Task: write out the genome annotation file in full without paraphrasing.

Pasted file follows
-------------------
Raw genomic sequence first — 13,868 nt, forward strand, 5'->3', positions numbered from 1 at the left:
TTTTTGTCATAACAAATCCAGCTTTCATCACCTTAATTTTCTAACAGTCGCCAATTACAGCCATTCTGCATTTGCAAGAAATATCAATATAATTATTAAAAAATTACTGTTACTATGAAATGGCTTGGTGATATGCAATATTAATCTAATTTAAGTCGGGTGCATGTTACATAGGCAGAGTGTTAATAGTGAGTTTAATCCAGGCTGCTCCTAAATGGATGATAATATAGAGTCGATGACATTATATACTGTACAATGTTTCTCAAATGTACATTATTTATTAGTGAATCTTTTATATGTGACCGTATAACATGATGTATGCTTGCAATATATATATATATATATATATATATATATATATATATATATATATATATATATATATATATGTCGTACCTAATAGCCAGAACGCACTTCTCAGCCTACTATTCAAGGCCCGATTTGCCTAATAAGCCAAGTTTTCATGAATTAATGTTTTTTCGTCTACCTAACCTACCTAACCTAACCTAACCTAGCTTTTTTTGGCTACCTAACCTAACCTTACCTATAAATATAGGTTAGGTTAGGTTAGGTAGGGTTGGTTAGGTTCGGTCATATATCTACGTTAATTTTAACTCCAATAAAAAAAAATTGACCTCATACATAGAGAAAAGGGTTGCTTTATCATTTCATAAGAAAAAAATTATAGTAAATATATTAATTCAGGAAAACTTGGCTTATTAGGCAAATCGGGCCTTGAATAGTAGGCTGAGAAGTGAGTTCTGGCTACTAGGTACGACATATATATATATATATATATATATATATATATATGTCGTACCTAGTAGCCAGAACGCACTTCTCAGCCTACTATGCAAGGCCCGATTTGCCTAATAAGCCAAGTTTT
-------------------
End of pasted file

Raw genomic sequence first — 13,868 nt, forward strand, 5'->3', positions numbered from 1 at the left:
TTTTTGTCATAACAAATCCAGCTTTCATCACCTTAATTTTCTAACAGTCGCCAATTACAGCCATTCTGCATTTGCAAGAAATATCAATATAATTATTAAAAAATTACTGTTACTATGAAATGGCTTGGTGATATGCAATATTAATCTAATTTAAGTCGGGTGCATGTTACATAGGCAGAGTGTTAATAGTGAGTTTAATCCAGGCTGCTCCTAAATGGATGATAATATAGAGTCGATGACATTATATACTGTACAATGTTTCTCAAATGTACATTATTTATTAGTGAATCTTTTATATGTGACCGTATAACATGATGTATGCTTGCAATATATATATATATATATATATATATATATATATATATATATATATATATATATATATATATGTCGTACCTAATAGCCAGAACGCACTTCTCAGCCTACTATTCAAGGCCCGATTTGCCTAATAAGCCAAGTTTTCATGAATTAATGTTTTTTCGTCTACCTAACCTACCTAACCTAACCTAACCTAGCTTTTTTTGGCTACCTAACCTAACCTTACCTATAAATATAGGTTAGGTTAGGTTAGGTAGGGTTGGTTAGGTTCGGTCATATATCTACGTTAATTTTAACTCCAATAAAAAAAAATTGACCTCATACATAGAGAAAAGGGTTGCTTTATCATTTCATAAGAAAAAAATTATAGTAAATATATTAATTCAGGAAAACTTGGCTTATTAGGCAAATCGGGCCTTGAATAGTAGGCTGAGAAGTGAGTTCTGGCTACTAGGTACGACATATATATATATATATATATATATATATATATATGTCGTACCTAGTAGCCAGAACGCACTTCTCAGCCTACTATGCAAGGCCCGATTTGCCTAATAAGCCAAGTTTT